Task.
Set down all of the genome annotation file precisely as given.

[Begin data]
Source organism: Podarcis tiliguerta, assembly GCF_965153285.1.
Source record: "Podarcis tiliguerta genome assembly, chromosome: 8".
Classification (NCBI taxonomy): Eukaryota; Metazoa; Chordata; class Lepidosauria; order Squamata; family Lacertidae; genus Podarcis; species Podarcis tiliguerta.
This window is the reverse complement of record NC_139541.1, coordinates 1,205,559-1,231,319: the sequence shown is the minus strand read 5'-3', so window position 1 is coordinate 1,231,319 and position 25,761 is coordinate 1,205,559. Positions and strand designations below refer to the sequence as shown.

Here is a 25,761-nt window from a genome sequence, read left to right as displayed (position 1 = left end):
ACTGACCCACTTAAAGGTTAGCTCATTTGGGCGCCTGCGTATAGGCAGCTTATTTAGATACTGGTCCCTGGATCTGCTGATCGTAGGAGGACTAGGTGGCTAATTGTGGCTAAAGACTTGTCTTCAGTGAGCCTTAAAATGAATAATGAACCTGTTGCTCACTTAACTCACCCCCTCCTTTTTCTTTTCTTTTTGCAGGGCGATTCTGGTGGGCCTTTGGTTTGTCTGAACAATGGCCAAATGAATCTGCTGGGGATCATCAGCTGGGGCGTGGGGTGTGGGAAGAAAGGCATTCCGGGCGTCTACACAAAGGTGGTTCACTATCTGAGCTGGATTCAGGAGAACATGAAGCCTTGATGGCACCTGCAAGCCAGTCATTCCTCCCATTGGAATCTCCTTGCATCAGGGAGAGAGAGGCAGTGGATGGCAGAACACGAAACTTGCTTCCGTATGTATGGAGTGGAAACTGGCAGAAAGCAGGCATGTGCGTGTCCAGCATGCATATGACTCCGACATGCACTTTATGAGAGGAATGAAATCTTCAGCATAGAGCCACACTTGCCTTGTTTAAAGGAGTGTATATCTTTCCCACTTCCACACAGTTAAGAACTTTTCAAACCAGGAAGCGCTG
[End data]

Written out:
Source organism: Podarcis tiliguerta, assembly GCF_965153285.1.
Source record: "Podarcis tiliguerta genome assembly, chromosome: 8".
Classification (NCBI taxonomy): Eukaryota; Metazoa; Chordata; class Lepidosauria; order Squamata; family Lacertidae; genus Podarcis; species Podarcis tiliguerta.
This window is the reverse complement of record NC_139541.1, coordinates 1,205,559-1,231,319: the sequence shown is the minus strand read 5'-3', so window position 1 is coordinate 1,231,319 and position 25,761 is coordinate 1,205,559. Positions and strand designations below refer to the sequence as shown.

Here is a 25,761-nt window from a genome sequence, read left to right as displayed (position 1 = left end):
ACTGACCCACTTAAAGGTTAGCTCATTTGGGCGCCTGCGTATAGGCAGCTTATTTAGATACTGGTCCCTGGATCTGCTGATCGTAGGAGGACTAGGTGGCTAATTGTGGCTAAAGACTTGTCTTCAGTGAGCCTTAAAATGAATAATGAACCTGTTGCTCACTTAACTCACCCCCTCCTTTTTCTTTTCTTTTTGCAGGGCGATTCTGGTGGGCCTTTGGTTTGTCTGAACAATGGCCAAATGAATCTGCTGGGGATCATCAGCTGGGGCGTGGGGTGTGGGAAGAAAGGCATTCCGGGCGTCTACACAAAGGTGGTTCACTATCTGAGCTGGATTCAGGAGAACATGAAGCCTTGATGGCACCTGCAAGCCAGTCATTCCTCCCATTGGAATCTCCTTGCATCAGGGAGAGAGAGGCAGTGGATGGCAGAACACGAAACTTGCTTCCGTATGTATGGAGTGGAAACTGGCAGAAAGCAGGCATGTGCGTGTCCAGCATGCATATGACTCCGACATGCACTTTATGAGAGGAATGAAATCTTCAGCATAGAGCCACACTTGCCTTGTTTAAAGGAGTGTATATCTTTCCCACTTCCACACAGTTAAGAACTTTTCAAACCAGGAAGCGCTG